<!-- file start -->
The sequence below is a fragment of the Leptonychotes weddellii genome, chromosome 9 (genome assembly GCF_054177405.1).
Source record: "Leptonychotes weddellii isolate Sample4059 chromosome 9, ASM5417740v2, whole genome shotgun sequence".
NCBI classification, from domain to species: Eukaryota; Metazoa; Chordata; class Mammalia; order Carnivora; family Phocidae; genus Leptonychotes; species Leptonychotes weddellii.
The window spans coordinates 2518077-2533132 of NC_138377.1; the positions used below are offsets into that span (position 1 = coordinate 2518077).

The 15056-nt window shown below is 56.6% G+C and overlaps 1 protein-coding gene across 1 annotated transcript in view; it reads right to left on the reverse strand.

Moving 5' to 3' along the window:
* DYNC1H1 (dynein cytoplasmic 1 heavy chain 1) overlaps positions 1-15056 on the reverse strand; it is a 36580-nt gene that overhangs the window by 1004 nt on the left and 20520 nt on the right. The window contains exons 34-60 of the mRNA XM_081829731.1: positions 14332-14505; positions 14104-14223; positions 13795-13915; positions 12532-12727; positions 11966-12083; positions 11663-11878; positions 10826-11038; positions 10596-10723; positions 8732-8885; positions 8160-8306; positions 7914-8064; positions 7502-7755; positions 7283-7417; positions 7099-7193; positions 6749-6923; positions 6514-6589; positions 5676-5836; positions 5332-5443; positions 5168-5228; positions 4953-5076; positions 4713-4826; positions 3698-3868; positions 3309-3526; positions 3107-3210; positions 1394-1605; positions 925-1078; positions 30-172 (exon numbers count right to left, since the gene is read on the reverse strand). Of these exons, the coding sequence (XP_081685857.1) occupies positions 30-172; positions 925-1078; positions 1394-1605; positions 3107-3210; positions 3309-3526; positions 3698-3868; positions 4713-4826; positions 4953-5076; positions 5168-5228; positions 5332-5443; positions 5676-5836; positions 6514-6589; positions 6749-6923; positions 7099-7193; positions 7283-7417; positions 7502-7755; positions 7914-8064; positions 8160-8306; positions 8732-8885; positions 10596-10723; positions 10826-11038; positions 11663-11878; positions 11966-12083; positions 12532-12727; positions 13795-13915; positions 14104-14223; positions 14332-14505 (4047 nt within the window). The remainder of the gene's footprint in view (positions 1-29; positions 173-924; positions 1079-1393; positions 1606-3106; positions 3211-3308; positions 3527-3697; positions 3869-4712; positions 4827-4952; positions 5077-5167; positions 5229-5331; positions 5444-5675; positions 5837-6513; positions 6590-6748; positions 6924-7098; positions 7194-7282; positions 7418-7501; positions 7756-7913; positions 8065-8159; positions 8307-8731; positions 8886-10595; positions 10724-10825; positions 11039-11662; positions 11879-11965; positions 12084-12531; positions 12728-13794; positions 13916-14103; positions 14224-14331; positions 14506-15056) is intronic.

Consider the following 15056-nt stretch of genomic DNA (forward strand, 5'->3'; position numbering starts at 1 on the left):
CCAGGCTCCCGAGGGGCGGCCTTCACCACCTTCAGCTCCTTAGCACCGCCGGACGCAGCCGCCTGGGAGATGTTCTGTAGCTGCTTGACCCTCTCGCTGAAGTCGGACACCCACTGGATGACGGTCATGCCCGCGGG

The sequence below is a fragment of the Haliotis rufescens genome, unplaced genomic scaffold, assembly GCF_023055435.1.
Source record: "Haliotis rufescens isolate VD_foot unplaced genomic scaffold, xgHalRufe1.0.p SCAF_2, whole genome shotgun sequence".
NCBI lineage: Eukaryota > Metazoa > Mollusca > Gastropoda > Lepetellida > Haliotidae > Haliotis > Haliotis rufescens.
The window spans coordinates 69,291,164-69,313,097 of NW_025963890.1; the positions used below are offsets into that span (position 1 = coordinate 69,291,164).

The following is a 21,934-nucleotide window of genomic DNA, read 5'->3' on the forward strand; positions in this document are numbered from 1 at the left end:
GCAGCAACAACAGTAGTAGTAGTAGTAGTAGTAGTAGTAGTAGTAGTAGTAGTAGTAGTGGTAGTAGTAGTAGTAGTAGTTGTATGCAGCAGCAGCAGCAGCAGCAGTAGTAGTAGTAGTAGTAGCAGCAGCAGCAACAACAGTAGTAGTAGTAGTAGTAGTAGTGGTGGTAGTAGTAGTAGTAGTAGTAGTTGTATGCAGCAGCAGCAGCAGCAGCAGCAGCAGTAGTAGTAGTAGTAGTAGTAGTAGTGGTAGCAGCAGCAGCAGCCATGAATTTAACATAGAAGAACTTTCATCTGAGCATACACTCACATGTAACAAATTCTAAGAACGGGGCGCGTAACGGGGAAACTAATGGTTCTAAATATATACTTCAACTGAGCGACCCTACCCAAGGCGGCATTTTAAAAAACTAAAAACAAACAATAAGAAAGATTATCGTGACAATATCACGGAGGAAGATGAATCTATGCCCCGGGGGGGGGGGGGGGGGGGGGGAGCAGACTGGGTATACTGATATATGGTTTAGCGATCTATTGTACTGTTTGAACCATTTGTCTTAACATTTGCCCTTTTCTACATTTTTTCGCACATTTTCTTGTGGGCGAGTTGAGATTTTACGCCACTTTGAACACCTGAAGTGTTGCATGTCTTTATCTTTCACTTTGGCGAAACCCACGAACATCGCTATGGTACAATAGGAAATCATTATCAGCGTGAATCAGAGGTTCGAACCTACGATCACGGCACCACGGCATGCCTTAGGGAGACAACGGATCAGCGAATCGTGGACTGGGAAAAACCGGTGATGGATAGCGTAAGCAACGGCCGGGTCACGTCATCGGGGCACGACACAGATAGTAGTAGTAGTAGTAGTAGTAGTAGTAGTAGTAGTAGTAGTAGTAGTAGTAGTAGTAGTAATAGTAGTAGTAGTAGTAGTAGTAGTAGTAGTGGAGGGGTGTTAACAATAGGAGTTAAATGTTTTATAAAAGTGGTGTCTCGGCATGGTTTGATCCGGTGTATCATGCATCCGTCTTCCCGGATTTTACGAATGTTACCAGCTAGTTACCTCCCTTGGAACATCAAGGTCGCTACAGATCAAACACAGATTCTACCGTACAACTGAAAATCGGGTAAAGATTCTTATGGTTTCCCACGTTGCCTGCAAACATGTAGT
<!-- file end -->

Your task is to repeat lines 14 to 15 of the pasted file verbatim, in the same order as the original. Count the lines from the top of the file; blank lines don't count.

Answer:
The following is a 21,934-nucleotide window of genomic DNA, read 5'->3' on the forward strand; positions in this document are numbered from 1 at the left end:
GCAGCAACAACAGTAGTAGTAGTAGTAGTAGTAGTAGTAGTAGTAGTAGTAGTAGTAGTGGTAGTAGTAGTAGTAGTAGTTGTATGCAGCAGCAGCAGCAGCAGCAGTAGTAGTAGTAGTAGTAGCAGCAGCAGCAACAACAGTAGTAGTAGTAGTAGTAGTAGTGGTGGTAGTAGTAGTAGTAGTAGTAGTTGTATGCAGCAGCAGCAGCAGCAGCAGCAGCAGTAGTAGTAGTAGTAGTAGTAGTAGTGGTAGCAGCAGCAGCAGCCATGAATTTAACATAGAAGAACTTTCATCTGAGCATACACTCACATGTAACAAATTCTAAGAACGGGGCGCGTAACGGGGAAACTAATGGTTCTAAATATATACTTCAACTGAGCGACCCTACCCAAGGCGGCATTTTAAAAAACTAAAAACAAACAATAAGAAAGATTATCGTGACAATATCACGGAGGAAGATGAATCTATGCCCCGGGGGGGGGGGGGGGGGGGGGGAGCAGACTGGGTATACTGATATATGGTTTAGCGATCTATTGTACTGTTTGAACCATTTGTCTTAACATTTGCCCTTTTCTACATTTTTTCGCACATTTTCTTGTGGGCGAGTTGAGATTTTACGCCACTTTGAACACCTGAAGTGTTGCATGTCTTTATCTTTCACTTTGGCGAAACCCACGAACATCGCTATGGTACAATAGGAAATCATTATCAGCGTGAATCAGAGGTTCGAACCTACGATCACGGCACCACGGCATGCCTTAGGGAGACAACGGATCAGCGAATCGTGGACTGGGAAAAACCGGTGATGGATAGCGTAAGCAACGGCCGGGTCACGTCATCGGGGCACGACACAGATAGTAGTAGTAGTAGTAGTAGTAGTAGTAGTAGTAGTAGTAGTAGTAGTAGTAGTAGTAGTAATAGTAGTAGTAGTAGTAGTAGTAGTAGTAGTGGAGGGGTGTTAACAATAGGAGTTAAATGTTTTATAAAAGTGGTGTCTCGGCATGGTTTGATCCGGTGTATCATGCATCCGTCTTCCCGGATTTTACGAATGTTACCAGCTAGTTACCTCCCTTGGAACATCAAGGTCGCTACAGATCAAACACAGATTCTACCGTACAACTGAAAATCGGGTAAAGATTCTTATGGTTTCCCACGTTGCCTGCAAACATGTAGT